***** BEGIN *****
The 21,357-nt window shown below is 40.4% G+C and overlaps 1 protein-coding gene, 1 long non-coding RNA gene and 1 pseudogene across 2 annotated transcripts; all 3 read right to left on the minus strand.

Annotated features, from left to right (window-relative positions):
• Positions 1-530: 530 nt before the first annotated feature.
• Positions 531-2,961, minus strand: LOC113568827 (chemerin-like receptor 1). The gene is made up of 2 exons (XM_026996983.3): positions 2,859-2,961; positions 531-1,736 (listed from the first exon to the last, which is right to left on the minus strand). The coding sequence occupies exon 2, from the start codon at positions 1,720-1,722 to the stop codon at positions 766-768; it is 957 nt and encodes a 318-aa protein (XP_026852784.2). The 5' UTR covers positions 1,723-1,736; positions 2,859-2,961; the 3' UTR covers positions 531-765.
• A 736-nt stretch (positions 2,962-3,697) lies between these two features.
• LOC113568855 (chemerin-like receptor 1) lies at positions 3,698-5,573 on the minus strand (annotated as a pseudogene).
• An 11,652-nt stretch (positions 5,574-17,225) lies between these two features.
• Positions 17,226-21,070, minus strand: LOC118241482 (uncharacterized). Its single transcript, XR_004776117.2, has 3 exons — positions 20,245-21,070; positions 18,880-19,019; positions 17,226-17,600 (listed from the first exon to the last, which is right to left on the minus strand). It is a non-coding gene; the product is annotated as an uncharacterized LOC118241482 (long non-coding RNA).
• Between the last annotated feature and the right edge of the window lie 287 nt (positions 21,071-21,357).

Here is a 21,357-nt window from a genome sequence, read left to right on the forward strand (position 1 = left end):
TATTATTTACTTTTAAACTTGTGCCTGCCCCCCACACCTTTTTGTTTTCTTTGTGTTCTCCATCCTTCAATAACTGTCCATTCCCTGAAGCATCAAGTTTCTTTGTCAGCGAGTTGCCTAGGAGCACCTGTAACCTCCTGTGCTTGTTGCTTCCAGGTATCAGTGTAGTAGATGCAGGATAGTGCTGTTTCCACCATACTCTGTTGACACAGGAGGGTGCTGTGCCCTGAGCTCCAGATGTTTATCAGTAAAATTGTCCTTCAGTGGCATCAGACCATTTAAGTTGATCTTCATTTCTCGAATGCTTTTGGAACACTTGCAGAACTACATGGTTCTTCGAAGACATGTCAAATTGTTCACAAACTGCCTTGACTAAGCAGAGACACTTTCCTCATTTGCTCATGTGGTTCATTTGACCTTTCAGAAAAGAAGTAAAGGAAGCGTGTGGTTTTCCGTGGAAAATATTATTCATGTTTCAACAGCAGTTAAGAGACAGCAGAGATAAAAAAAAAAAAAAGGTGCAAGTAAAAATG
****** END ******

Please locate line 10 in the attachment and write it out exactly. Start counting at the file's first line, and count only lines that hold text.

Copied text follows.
Here is a 21,357-nt window from a genome sequence, read left to right on the forward strand (position 1 = left end):